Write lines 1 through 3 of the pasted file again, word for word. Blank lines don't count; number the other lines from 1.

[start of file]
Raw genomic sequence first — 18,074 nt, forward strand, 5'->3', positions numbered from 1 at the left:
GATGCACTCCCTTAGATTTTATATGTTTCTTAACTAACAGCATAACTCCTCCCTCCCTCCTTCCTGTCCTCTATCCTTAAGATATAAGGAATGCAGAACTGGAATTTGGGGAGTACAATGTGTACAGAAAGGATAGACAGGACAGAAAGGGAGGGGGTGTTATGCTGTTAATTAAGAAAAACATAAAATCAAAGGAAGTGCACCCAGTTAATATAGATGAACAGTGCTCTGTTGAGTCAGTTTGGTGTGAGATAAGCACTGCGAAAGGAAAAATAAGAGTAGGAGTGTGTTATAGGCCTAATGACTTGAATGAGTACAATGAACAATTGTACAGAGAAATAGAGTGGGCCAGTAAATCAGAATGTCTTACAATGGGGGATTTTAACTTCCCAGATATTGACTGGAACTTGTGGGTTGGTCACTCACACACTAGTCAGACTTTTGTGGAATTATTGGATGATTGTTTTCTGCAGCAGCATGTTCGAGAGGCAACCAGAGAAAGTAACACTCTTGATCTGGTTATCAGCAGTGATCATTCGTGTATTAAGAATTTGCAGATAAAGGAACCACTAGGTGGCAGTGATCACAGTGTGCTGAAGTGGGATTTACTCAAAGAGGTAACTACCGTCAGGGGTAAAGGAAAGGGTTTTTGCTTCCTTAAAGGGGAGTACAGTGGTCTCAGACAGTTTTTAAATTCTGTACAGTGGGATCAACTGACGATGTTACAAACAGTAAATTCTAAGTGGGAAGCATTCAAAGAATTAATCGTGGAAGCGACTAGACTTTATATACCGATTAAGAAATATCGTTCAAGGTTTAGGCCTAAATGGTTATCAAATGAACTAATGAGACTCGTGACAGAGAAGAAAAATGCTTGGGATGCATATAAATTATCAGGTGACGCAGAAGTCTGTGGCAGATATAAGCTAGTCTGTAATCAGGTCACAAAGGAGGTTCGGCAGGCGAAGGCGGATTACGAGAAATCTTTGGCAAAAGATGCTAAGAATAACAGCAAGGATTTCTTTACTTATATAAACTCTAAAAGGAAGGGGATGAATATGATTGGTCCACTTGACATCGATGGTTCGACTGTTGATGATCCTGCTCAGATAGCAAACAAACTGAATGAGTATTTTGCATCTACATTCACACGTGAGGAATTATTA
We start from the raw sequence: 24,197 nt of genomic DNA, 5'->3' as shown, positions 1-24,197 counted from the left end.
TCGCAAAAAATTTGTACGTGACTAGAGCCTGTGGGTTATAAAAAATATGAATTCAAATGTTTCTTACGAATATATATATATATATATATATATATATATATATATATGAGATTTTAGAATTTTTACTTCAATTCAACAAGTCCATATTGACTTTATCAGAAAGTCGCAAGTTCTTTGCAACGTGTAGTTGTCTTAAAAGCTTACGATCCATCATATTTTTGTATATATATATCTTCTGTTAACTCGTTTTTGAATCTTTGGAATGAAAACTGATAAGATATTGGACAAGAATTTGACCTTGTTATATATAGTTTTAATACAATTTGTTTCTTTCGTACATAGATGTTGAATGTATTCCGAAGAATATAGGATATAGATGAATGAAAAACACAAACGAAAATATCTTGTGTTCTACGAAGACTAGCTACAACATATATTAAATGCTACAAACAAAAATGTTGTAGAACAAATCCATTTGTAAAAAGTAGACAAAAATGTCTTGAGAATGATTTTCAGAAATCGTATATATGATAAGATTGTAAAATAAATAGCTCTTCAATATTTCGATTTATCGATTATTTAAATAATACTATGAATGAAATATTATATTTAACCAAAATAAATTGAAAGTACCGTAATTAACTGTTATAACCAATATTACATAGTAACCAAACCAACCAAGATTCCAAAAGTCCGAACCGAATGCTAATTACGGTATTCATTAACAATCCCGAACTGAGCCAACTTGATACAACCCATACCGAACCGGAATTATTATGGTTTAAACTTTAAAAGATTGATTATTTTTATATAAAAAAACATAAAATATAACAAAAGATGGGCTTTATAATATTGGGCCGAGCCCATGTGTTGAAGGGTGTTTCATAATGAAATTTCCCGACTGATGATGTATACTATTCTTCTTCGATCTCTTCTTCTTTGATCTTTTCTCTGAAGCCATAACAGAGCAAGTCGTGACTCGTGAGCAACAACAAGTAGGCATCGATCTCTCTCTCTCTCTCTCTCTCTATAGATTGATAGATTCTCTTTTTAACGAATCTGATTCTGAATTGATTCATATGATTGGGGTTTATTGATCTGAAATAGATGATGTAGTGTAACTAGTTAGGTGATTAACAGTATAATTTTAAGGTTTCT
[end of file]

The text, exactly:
Raw genomic sequence first — 18,074 nt, forward strand, 5'->3', positions numbered from 1 at the left:
GATGCACTCCCTTAGATTTTATATGTTTCTTAACTAACAGCATAACTCCTCCCTCCCTCCTTCCTGTCCTCTATCCTTAAGATATAAGGAATGCAGAACTGGAATTTGGGGAGTACAATGTGTACAGAAAGGATAGACAGGACAGAAAGGGAGGGGGTGTTATGCTGTTAATTAAGAAAAACATAAAATCAAAGGAAGTGCACCCAGTTAATATAGATGAACAGTGCTCTGTTGAGTCAGTTTGGTGTGAGATAAGCACTGCGAAAGGAAAAATAAGAGTAGGAGTGTGTTATAGGCCTAATGACTTGAATGAGTACAATGAACAATTGTACAGAGAAATAGAGTGGGCCAGTAAATCAGAATGTCTTACAATGGGGGATTTTAACTTCCCAGATATTGACTGGAACTTGTGGGTTGGTCACTCACACACTAGTCAGACTTTTGTGGAATTATTGGATGATTGTTTTCTGCAGCAGCATGTTCGAGAGGCAACCAGAGAAAGTAACACTCTTGATCTGGTTATCAGCAGTGATCATTCGTGTATTAAGAATTTGCAGATAAAGGAACCACTAGGTGGCAGTGATCACAGTGTGCTGAAGTGGGATTTACTCAAAGAGGTAACTACCGTCAGGGGTAAAGGAAAGGGTTTTTGCTTCCTTAAAGGGGAGTACAGTGGTCTCAGACAGTTTTTAAATTCTGTACAGTGGGATCAACTGACGATGTTACAAACAGTAAATTCTAAGTGGGAAGCATTCAAAGAATTAATCGTGGAAGCGACTAGACTTTATATACCGATTAAGAAATATCGTTCAAGGTTTAGGCCTAAATGGTTATCAAATGAACTAATGAGACTCGTGACAGAGAAGAAAAATGCTTGGGATGCATATAAATTATCAGGTGACGCAGAAGTCTGTGGCAGATATAAGCTAGTCTGTAATCAGGTCACAAAGGAGGTTCGGCAGGCGAAGGCGGATTACGAGAAATCTTTGGCAAAAGATGCTAAGAATAACAGCAAGGATTTCTTTACTTATATAAACTCTAAAAGGAAGGGGATGAATATGATTGGTCCACTTGACATCGATGGTTCGACTGTTGATGATCCTGCTCAGATAGCAAACAAACTGAATGAGTATTTTGCATCTACATTCACACGTGAGGAATTATTA
We start from the raw sequence: 24,197 nt of genomic DNA, 5'->3' as shown, positions 1-24,197 counted from the left end.